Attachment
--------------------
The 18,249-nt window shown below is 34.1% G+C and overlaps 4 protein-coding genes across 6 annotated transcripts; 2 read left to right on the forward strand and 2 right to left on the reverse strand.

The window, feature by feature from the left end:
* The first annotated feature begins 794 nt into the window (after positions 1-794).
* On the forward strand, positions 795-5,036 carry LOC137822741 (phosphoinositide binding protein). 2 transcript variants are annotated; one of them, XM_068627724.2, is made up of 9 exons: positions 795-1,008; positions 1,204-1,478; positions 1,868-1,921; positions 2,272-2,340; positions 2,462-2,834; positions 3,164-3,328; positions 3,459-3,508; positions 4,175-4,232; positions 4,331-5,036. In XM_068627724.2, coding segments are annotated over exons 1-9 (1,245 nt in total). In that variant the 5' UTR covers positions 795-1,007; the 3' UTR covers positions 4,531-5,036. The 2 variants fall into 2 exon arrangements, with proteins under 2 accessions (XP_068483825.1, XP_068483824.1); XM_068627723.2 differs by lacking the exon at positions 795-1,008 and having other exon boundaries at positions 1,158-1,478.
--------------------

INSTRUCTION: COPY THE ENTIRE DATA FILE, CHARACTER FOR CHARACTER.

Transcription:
The 18,249-nt window shown below is 34.1% G+C and overlaps 4 protein-coding genes across 6 annotated transcripts; 2 read left to right on the forward strand and 2 right to left on the reverse strand.

The window, feature by feature from the left end:
* The first annotated feature begins 794 nt into the window (after positions 1-794).
* On the forward strand, positions 795-5,036 carry LOC137822741 (phosphoinositide binding protein). 2 transcript variants are annotated; one of them, XM_068627724.2, is made up of 9 exons: positions 795-1,008; positions 1,204-1,478; positions 1,868-1,921; positions 2,272-2,340; positions 2,462-2,834; positions 3,164-3,328; positions 3,459-3,508; positions 4,175-4,232; positions 4,331-5,036. In XM_068627724.2, coding segments are annotated over exons 1-9 (1,245 nt in total). In that variant the 5' UTR covers positions 795-1,007; the 3' UTR covers positions 4,531-5,036. The 2 variants fall into 2 exon arrangements, with proteins under 2 accessions (XP_068483825.1, XP_068483824.1); XM_068627723.2 differs by lacking the exon at positions 795-1,008 and having other exon boundaries at positions 1,158-1,478.